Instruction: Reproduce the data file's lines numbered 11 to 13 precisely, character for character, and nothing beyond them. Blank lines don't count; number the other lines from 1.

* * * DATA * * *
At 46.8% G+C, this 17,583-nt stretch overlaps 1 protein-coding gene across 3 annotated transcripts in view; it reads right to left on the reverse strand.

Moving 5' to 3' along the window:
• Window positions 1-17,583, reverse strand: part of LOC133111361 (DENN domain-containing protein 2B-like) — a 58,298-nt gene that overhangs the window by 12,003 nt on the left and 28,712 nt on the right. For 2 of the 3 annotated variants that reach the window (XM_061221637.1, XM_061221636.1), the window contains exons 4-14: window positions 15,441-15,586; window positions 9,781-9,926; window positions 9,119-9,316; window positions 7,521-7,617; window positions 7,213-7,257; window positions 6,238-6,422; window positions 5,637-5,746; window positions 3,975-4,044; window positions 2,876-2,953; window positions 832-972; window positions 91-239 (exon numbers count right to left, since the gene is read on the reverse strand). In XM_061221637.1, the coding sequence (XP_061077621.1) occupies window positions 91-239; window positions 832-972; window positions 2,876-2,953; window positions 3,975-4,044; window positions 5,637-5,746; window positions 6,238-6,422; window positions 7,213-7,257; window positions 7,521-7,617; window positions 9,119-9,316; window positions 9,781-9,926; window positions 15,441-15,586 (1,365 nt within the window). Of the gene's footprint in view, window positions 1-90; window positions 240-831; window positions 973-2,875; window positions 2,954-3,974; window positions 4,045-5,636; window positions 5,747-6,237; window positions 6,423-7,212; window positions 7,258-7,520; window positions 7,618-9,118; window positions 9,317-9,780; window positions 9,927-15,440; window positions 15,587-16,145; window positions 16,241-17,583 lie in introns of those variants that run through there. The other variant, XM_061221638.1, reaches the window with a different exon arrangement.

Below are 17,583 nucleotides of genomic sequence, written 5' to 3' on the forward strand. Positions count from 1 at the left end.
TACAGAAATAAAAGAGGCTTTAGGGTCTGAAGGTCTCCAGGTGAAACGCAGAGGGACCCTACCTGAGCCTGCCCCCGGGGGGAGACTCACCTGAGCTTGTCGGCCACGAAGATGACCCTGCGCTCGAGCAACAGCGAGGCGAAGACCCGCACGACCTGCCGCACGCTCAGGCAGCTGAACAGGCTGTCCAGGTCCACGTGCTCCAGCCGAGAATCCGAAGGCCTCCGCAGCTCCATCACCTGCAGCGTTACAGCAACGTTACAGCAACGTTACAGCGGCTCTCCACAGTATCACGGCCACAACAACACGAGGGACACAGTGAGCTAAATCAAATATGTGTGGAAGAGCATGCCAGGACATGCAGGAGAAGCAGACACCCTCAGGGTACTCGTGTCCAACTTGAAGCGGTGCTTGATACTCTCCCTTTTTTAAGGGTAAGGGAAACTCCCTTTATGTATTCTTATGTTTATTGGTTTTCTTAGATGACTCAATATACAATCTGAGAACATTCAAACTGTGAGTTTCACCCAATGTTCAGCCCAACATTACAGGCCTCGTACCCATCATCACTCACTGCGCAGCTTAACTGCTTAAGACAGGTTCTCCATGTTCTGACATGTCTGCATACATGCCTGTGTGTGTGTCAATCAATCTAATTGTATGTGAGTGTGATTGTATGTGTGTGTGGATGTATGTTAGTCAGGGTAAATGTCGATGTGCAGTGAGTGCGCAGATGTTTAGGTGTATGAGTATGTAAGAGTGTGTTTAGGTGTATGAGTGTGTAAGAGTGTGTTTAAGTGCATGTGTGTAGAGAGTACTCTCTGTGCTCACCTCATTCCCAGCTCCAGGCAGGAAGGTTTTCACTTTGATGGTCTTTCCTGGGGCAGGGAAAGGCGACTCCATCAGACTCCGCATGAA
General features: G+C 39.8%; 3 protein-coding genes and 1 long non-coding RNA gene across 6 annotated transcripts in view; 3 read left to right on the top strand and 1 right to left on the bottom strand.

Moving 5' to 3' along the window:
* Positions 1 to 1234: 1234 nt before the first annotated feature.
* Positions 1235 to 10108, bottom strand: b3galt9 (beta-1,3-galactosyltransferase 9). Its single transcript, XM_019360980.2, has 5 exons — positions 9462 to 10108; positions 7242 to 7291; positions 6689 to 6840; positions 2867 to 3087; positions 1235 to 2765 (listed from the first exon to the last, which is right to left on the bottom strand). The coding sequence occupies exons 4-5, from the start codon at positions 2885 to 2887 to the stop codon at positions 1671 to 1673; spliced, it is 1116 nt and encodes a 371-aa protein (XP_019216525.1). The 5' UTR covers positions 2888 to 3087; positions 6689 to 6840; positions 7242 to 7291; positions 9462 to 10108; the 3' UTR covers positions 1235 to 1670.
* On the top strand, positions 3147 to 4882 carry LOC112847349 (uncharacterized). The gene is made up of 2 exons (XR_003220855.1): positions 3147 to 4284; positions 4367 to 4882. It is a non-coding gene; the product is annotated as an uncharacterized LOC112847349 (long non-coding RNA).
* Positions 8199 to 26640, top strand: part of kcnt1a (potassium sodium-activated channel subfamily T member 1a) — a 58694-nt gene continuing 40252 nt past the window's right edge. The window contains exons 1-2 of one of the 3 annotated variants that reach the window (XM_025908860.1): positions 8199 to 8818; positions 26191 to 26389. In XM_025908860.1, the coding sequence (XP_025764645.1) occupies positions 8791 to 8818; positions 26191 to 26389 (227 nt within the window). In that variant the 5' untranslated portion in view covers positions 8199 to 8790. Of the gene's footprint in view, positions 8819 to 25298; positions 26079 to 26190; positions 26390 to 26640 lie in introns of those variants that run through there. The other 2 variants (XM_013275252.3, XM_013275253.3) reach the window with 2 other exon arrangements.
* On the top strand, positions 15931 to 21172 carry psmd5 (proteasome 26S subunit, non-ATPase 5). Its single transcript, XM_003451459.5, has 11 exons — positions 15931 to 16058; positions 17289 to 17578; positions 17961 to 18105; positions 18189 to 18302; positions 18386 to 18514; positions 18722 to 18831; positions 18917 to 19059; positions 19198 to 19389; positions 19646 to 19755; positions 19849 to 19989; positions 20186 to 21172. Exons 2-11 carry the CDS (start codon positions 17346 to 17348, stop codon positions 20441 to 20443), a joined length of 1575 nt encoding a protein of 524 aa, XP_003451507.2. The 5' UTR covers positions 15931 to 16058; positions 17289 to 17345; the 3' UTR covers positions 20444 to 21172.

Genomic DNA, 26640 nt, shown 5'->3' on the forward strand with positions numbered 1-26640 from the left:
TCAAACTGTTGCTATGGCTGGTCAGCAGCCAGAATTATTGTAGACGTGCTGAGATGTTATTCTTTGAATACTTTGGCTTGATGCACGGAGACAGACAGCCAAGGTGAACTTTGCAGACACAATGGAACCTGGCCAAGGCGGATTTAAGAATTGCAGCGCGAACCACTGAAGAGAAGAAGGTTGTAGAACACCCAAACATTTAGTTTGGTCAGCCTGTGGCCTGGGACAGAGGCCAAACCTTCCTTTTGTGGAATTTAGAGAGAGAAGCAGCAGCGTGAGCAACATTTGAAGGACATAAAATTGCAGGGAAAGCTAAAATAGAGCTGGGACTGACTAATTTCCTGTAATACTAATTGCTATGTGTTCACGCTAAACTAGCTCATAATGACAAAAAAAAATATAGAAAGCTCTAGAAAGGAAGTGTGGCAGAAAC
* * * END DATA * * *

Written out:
* Positions 8199 to 26640, top strand: part of kcnt1a (potassium sodium-activated channel subfamily T member 1a) — a 58694-nt gene continuing 40252 nt past the window's right edge. The window contains exons 1-2 of one of the 3 annotated variants that reach the window (XM_025908860.1): positions 8199 to 8818; positions 26191 to 26389. In XM_025908860.1, the coding sequence (XP_025764645.1) occupies positions 8791 to 8818; positions 26191 to 26389 (227 nt within the window). In that variant the 5' untranslated portion in view covers positions 8199 to 8790. Of the gene's footprint in view, positions 8819 to 25298; positions 26079 to 26190; positions 26390 to 26640 lie in introns of those variants that run through there. The other 2 variants (XM_013275252.3, XM_013275253.3) reach the window with 2 other exon arrangements.
* On the top strand, positions 15931 to 21172 carry psmd5 (proteasome 26S subunit, non-ATPase 5). Its single transcript, XM_003451459.5, has 11 exons — positions 15931 to 16058; positions 17289 to 17578; positions 17961 to 18105; positions 18189 to 18302; positions 18386 to 18514; positions 18722 to 18831; positions 18917 to 19059; positions 19198 to 19389; positions 19646 to 19755; positions 19849 to 19989; positions 20186 to 21172. Exons 2-11 carry the CDS (start codon positions 17346 to 17348, stop codon positions 20441 to 20443), a joined length of 1575 nt encoding a protein of 524 aa, XP_003451507.2. The 5' UTR covers positions 15931 to 16058; positions 17289 to 17345; the 3' UTR covers positions 20444 to 21172.

Genomic DNA, 26640 nt, shown 5'->3' on the forward strand with positions numbered 1-26640 from the left: